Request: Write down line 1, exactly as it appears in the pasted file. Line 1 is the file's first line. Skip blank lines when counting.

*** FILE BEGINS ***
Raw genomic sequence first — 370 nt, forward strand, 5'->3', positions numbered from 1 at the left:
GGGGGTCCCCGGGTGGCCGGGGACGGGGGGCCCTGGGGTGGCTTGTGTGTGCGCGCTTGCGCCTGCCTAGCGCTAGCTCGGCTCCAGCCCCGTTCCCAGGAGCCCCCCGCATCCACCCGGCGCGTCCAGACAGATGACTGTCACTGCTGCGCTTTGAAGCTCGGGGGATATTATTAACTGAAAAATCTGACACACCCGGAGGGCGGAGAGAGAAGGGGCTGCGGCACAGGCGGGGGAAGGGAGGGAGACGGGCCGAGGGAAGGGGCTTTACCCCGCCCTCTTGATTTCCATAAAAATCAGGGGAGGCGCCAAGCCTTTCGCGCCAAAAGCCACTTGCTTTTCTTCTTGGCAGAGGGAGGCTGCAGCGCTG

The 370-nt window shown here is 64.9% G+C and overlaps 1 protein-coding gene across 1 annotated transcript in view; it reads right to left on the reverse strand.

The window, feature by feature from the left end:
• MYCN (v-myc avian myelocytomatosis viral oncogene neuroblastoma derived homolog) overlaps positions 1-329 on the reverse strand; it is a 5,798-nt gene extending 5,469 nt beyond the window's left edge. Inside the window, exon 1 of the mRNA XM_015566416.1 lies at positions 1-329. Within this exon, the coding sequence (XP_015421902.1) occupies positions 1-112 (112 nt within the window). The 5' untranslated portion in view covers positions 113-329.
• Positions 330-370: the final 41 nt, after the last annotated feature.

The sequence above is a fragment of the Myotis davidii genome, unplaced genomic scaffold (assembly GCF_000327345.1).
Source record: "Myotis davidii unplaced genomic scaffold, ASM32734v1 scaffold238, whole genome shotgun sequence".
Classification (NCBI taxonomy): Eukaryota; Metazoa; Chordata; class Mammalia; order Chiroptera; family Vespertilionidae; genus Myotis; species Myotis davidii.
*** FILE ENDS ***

Raw genomic sequence first — 370 nt, forward strand, 5'->3', positions numbered from 1 at the left: